The effects of family, work and welfare on mothers' poverty in the United States and across western nations

Persistent Link:
http://hdl.handle.net/10150/289131
Title:
The effects of family, work and welfare on mothers' poverty in the United States and across western nations
Author:
Christopher, Karen Lyn
Issue Date:
2000
Publisher:
The University of Arizona.
Rights:
Copyright © is held by the author. Digital access to this material is made possible by the University Libraries, University of Arizona. Further transmission, reproduction or presentation (such as public display or performance) of protected items is prohibited except with permission of the author.
Abstract:
In this dissertation I examine how the family, market and state affect poverty outcomes among mothers and single mothers. In so doing, I enrich the gender and state literature with methodological approaches from the international literature on poverty. I examine the extent to which predictions from these theories are supported by evidence of mothers' and single mothers' poverty and labor market outcomes across nine Western nations. In a more applied vein, many of my questions concern how the U.S. could ameliorate its high poverty rates among mothers and single mothers. My findings challenge several of the gender and the state theories and suggest that more complex questions could lead to better measures of mothers' economic outcomes. I conclude by discussing what kinds of social policies could improve mothers' economic well-being, in the U.S. and across other Western nations.
Type:
text; Dissertation-Reproduction (electronic)
Keywords:
Women's Studies.; Sociology, Public and Social Welfare.
Degree Name:
Ph.D.
Degree Level:
doctoral
Degree Program:
Graduate College; Sociology
Degree Grantor:
University of Arizona
Advisor:
Arum, Richard; England, Paula

Full metadata record

DC FieldValue Language
dc.language.isoen_USen_US
dc.titleThe effects of family, work and welfare on mothers' poverty in the United States and across western nationsen_US
dc.creatorChristopher, Karen Lynen_US
dc.contributor.authorChristopher, Karen Lynen_US
dc.date.issued2000en_US
dc.publisherThe University of Arizona.en_US
dc.rightsCopyright © is held by the author. Digital access to this material is made possible by the University Libraries, University of Arizona. Further transmission, reproduction or presentation (such as public display or performance) of protected items is prohibited except with permission of the author.en_US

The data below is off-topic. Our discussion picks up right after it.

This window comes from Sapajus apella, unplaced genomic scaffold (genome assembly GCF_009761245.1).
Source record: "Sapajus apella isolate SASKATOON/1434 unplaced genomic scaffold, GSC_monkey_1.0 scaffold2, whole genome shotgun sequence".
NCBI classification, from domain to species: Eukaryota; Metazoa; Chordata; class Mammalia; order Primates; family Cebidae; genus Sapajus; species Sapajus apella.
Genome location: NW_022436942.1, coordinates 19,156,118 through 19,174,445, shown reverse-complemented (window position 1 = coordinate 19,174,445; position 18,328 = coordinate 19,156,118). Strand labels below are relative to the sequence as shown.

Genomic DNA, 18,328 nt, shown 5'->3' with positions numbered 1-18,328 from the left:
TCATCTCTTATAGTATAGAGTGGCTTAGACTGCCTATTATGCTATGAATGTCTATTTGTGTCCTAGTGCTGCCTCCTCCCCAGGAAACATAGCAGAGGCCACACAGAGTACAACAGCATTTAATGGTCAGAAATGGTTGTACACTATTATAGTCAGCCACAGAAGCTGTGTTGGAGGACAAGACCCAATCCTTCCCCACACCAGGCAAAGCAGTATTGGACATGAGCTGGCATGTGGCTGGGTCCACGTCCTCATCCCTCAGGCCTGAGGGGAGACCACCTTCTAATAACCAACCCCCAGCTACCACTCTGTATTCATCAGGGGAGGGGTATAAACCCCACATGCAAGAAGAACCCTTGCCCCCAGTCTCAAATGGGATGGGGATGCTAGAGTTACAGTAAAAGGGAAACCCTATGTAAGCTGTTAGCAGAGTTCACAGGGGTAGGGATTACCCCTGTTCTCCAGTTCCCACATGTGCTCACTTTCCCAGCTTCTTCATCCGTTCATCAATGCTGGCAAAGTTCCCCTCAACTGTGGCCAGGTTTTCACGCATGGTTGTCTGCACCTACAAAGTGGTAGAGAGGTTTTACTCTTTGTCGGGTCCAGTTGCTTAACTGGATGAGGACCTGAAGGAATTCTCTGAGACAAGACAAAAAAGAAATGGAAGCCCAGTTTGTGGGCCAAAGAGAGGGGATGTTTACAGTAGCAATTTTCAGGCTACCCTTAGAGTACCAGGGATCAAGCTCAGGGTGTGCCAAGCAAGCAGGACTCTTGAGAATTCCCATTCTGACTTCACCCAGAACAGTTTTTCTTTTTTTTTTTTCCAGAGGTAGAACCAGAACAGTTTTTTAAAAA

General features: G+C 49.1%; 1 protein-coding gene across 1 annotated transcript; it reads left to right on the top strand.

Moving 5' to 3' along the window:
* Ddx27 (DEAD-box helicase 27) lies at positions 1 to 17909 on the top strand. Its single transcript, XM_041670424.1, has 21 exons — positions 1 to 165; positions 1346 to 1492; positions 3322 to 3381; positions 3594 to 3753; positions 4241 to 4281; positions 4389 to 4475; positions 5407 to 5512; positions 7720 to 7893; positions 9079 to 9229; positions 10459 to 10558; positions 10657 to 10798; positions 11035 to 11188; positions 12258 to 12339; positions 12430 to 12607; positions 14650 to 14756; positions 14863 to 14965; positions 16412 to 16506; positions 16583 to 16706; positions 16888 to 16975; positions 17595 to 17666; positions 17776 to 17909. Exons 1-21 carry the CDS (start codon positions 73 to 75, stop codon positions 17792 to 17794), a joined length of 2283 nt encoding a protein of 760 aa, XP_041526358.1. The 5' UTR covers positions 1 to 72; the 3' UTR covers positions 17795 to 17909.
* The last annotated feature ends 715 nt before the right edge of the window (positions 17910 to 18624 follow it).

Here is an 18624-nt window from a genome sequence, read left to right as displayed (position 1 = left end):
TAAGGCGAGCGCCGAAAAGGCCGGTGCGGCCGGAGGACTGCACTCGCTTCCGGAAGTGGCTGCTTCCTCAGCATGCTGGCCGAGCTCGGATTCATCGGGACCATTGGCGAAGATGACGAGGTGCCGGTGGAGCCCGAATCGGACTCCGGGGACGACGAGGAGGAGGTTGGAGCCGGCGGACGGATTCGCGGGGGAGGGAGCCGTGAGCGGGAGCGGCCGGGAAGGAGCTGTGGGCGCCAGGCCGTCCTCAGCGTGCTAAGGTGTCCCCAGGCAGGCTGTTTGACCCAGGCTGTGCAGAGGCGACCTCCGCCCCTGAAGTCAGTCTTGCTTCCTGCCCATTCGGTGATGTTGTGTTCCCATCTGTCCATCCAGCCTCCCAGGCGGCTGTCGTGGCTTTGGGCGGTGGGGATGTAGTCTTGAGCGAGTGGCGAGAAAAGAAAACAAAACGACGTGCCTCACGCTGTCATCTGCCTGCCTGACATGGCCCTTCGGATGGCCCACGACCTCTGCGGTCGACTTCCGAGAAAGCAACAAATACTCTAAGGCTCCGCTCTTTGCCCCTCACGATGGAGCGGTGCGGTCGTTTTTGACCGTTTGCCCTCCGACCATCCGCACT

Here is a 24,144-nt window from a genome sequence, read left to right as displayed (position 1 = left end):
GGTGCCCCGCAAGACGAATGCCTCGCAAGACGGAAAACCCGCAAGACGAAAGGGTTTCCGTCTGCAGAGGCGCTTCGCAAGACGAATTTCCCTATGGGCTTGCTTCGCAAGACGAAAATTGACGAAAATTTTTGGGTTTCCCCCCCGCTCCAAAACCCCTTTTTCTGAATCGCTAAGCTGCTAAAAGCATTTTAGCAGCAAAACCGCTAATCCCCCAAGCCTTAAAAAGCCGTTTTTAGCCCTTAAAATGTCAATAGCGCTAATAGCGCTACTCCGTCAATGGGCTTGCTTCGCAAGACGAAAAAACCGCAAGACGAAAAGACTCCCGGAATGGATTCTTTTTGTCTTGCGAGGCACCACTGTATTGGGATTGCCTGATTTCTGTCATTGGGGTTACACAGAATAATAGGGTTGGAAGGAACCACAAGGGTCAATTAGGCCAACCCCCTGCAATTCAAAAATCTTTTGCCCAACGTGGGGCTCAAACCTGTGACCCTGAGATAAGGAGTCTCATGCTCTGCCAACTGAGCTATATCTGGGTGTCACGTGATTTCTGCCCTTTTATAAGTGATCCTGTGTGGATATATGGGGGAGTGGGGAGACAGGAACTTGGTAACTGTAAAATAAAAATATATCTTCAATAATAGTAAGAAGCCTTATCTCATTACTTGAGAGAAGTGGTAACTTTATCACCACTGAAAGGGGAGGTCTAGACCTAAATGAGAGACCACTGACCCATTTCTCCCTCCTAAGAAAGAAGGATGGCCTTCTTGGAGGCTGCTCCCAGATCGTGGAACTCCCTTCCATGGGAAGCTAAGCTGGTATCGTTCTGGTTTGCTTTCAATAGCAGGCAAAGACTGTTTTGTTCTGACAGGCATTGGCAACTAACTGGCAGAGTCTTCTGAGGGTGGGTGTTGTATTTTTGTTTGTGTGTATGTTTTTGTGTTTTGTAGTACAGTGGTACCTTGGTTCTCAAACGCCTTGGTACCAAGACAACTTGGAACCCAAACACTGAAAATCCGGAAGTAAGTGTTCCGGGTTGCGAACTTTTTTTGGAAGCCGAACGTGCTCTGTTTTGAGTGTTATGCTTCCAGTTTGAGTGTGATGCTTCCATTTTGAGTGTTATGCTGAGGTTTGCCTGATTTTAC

dc.description.abstractIn this dissertation I examine how the family, market and state affect poverty outcomes among mothers and single mothers. In so doing, I enrich the gender and state literature with methodological approaches from the international literature on poverty. I examine the extent to which predictions from these theories are supported by evidence of mothers' and single mothers' poverty and labor market outcomes across nine Western nations. In a more applied vein, many of my questions concern how the U.S. could ameliorate its high poverty rates among mothers and single mothers. My findings challenge several of the gender and the state theories and suggest that more complex questions could lead to better measures of mothers' economic outcomes. I conclude by discussing what kinds of social policies could improve mothers' economic well-being, in the U.S. and across other Western nations.en_US
dc.typetexten_US
dc.typeDissertation-Reproduction (electronic)en_US
dc.subjectWomen's Studies.en_US
dc.subjectSociology, Public and Social Welfare.en_US
thesis.degree.namePh.D.en_US
thesis.degree.leveldoctoralen_US
thesis.degree.disciplineGraduate Collegeen_US
thesis.degree.disciplineSociologyen_US
thesis.degree.grantorUniversity of Arizonaen_US
dc.contributor.advisorArum, Richarden_US
dc.contributor.advisorEngland, Paulaen_US
dc.identifier.proquest9972071en_US
dc.identifier.bibrecord.b4063758xen_US
All Items in UA Campus Repository are protected by copyright, with all rights reserved, unless otherwise indicated.